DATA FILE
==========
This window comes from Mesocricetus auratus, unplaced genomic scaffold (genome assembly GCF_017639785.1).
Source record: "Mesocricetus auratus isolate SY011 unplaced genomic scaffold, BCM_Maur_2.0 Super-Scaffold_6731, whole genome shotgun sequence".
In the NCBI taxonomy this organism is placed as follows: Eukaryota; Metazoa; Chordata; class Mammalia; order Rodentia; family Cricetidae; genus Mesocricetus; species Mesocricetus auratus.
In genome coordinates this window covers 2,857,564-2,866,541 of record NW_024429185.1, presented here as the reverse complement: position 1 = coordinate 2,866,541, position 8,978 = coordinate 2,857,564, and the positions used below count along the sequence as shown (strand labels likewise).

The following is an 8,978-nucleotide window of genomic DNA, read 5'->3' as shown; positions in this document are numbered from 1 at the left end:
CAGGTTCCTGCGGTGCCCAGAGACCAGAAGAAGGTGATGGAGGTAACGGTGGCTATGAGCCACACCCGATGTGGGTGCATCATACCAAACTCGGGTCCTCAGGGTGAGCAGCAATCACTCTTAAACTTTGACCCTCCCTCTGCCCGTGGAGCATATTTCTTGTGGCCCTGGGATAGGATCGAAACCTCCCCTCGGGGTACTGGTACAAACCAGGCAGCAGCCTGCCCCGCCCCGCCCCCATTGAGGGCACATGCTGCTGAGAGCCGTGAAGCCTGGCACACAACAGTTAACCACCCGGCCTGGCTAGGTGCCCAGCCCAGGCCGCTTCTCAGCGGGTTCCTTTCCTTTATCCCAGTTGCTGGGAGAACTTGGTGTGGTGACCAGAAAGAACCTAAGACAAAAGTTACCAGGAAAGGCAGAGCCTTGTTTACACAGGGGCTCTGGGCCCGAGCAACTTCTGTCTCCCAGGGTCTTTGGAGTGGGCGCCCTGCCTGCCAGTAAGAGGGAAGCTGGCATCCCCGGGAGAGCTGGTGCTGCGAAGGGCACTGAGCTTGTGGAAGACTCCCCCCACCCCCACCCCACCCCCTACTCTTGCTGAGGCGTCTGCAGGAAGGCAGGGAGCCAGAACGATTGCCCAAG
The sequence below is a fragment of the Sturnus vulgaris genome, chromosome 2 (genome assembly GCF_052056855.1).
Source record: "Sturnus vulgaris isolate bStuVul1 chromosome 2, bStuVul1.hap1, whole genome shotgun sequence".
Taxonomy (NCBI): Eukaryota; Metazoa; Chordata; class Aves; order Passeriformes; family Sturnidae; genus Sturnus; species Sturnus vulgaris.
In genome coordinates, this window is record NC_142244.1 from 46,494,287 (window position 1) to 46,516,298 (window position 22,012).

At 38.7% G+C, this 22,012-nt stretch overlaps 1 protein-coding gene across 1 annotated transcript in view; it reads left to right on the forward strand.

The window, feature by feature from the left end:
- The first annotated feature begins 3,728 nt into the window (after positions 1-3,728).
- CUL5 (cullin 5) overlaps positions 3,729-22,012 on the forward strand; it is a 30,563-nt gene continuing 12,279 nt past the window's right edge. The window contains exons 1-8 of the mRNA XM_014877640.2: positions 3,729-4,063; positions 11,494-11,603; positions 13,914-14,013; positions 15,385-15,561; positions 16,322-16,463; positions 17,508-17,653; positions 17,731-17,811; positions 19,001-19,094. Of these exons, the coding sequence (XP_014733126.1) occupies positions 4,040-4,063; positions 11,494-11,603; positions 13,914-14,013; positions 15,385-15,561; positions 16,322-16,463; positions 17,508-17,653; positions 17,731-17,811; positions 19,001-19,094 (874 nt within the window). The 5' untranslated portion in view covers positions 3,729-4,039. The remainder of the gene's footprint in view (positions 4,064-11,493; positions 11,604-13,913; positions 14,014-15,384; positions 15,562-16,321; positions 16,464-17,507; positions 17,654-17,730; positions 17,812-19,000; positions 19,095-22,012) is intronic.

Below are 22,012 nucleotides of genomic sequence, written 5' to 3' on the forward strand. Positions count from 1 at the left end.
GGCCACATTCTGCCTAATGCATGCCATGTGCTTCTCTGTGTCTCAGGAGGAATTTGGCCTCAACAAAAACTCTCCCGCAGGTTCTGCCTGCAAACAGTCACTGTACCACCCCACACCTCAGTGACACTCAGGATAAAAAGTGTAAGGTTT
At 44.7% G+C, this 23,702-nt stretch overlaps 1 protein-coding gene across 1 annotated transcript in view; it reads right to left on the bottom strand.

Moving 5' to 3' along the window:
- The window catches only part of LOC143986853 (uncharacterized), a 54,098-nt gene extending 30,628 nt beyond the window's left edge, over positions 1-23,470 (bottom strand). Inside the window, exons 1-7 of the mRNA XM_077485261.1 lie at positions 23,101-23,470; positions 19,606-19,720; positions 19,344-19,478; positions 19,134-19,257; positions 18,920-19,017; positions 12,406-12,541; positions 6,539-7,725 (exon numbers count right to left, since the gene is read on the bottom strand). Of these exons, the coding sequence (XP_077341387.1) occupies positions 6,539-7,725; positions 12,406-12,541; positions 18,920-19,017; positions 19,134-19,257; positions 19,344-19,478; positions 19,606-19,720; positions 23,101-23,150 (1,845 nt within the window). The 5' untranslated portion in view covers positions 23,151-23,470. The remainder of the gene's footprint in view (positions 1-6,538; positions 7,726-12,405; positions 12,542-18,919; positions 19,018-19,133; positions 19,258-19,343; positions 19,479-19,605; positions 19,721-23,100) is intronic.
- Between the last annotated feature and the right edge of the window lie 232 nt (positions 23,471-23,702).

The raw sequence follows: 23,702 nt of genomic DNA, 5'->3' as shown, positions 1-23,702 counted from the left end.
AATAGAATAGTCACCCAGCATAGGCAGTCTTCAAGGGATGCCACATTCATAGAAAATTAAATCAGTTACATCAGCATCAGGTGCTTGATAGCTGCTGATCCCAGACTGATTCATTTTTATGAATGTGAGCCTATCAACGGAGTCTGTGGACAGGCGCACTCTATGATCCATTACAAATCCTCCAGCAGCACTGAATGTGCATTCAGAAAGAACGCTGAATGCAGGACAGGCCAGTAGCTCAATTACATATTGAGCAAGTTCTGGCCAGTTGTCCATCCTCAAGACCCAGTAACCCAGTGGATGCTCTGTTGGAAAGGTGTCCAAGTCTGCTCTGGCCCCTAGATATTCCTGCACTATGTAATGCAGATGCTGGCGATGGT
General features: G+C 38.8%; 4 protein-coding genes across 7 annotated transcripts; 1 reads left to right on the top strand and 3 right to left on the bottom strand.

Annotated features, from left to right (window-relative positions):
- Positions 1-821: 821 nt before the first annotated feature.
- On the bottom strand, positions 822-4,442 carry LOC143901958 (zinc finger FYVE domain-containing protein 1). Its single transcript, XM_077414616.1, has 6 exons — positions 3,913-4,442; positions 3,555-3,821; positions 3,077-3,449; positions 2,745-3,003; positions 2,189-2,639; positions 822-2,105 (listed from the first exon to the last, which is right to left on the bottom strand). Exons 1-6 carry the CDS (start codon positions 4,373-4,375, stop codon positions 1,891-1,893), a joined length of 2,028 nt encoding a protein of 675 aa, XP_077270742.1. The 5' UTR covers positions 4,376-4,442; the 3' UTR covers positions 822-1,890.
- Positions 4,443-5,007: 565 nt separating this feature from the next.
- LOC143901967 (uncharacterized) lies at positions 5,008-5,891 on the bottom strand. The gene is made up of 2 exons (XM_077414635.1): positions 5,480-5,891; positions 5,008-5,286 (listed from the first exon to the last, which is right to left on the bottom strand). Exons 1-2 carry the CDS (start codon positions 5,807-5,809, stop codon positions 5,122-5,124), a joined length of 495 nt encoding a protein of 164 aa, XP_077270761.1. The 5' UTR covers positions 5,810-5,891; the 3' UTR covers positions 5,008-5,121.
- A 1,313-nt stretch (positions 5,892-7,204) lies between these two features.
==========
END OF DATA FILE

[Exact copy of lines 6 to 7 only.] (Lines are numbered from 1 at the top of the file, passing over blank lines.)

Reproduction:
CAGGTTCCTGCGGTGCCCAGAGACCAGAAGAAGGTGATGGAGGTAACGGTGGCTATGAGCCACACCCGATGTGGGTGCATCATACCAAACTCGGGTCCTCAGGGTGAGCAGCAATCACTCTTAAACTTTGACCCTCCCTCTGCCCGTGGAGCATATTTCTTGTGGCCCTGGGATAGGATCGAAACCTCCCCTCGGGGTACTGGTACAAACCAGGCAGCAGCCTGCCCCGCCCCGCCCCCATTGAGGGCACATGCTGCTGAGAGCCGTGAAGCCTGGCACACAACAGTTAACCACCCGGCCTGGCTAGGTGCCCAGCCCAGGCCGCTTCTCAGCGGGTTCCTTTCCTTTATCCCAGTTGCTGGGAGAACTTGGTGTGGTGACCAGAAAGAACCTAAGACAAAAGTTACCAGGAAAGGCAGAGCCTTGTTTACACAGGGGCTCTGGGCCCGAGCAACTTCTGTCTCCCAGGGTCTTTGGAGTGGGCGCCCTGCCTGCCAGTAAGAGGGAAGCTGGCATCCCCGGGAGAGCTGGTGCTGCGAAGGGCACTGAGCTTGTGGAAGACTCCCCCCACCCCCACCCCACCCCCTACTCTTGCTGAGGCGTCTGCAGGAAGGCAGGGAGCCAGAACGATTGCCCAAG
The sequence below is a fragment of the Sturnus vulgaris genome, chromosome 2 (genome assembly GCF_052056855.1).